By Julie Bonnin

The last thing many homeowners may be thinking about when they yank the plug on their gas-powered lawnmower is their contribution to global warming and poor air quality.

Photo: Clean Air Gardening

Brill rotary mower

But as more and more people attempt to lessen the environmental footprint they leave behind, one of the first areas they should take a look at is the lawn and garden equipment stashed in their garage.

According to one study from the Environmental Protection Agency, one gas-powered mower emits as much air pollution in one hour as a car driven 100 miles. The same mowing session (or use of a gas-powered leaf blower and/or edger for an hour) releases as many hydrocarbons — a key component of harmful ground level ozone — as are released by a 1992 Ford Explorer driven 23,600 miles.

While cars have to be outfitted with catalytic converters, the smaller engines that power gas-powered blowers, edgers and mowers, are not.

“People definitely have very little idea that gasoline powered lawn equipment causes such enormous amounts of air pollution, even though they only use a small amount of gasoline,” said Lars Hundley, who owns Clean Air Gardening, which sells and ships electric lawn care tools and rotary push mowers to people around the country.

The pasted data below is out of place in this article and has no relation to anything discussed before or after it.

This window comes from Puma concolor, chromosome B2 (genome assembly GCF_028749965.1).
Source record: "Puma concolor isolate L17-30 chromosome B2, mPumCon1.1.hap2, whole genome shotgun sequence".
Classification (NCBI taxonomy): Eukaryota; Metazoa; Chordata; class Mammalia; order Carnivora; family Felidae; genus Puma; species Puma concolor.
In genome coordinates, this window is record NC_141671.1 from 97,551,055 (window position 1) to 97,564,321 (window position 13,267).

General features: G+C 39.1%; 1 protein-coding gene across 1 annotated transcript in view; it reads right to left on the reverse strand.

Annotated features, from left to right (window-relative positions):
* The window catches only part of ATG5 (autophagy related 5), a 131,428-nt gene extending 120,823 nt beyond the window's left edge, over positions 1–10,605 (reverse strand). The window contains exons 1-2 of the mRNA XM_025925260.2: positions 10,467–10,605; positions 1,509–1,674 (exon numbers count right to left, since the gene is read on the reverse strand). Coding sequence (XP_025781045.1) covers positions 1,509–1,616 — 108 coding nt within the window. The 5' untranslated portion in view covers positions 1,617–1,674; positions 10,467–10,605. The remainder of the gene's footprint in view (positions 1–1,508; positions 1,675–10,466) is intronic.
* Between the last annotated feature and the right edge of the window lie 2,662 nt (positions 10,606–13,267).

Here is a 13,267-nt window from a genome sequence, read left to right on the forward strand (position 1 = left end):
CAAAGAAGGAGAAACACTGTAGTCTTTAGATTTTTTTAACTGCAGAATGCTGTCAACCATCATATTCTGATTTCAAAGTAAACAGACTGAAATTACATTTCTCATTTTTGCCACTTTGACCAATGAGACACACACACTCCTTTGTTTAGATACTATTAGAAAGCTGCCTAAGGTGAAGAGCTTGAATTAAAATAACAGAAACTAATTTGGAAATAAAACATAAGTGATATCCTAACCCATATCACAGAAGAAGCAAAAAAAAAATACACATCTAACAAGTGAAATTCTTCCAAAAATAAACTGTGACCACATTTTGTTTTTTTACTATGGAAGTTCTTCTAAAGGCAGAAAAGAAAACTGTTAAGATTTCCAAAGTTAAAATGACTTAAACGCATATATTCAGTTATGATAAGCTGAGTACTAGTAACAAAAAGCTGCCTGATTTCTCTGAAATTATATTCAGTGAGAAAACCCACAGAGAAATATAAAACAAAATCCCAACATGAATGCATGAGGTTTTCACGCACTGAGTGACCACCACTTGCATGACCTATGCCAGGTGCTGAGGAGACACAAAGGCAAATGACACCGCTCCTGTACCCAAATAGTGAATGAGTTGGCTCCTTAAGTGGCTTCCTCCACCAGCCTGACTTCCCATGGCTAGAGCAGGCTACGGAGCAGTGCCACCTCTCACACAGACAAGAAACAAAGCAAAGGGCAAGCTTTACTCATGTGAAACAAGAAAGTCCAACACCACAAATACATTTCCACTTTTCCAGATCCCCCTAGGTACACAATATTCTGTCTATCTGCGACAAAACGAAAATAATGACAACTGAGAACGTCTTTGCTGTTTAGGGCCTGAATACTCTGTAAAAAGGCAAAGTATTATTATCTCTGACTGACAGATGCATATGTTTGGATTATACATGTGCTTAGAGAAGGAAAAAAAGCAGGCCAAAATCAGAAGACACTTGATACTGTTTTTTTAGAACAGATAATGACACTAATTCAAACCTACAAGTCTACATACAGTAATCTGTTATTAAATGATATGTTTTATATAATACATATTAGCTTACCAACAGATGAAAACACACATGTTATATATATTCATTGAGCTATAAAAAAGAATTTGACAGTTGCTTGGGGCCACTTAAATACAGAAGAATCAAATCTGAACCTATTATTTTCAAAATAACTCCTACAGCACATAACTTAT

“It doesn’t seem to make that much intuitive sense. But the fact is that automobiles cost thousands of dollars and have expensive, heavy and sophisticated systems to control their emissions.”

The good news? There are lots of ways to reduce your impact on the environment without completely neglecting your outdoor space.

One of the most obvious ways is to invest in electric-powered equipment. Many municipalities,

Photo: NEUTON® Power Equipment

NEUTON battery-powered mower

including Sacramento and Dallas, offer periodic trade-in programs that allow consumers to drop off gas-powered mowers in exchange for deeply discounted electric powered mowers.

Rotary push mowers are also making somewhat of a comeback, Hundley said. Since going into business 10 years ago, his company has seen “exponential growth” in those products each year, he said. The added bonus with push mowers, or in using other low-tech gardening tools like rakes instead of noisy blowers, is that you can count the activity as a part of a daily exercise workout.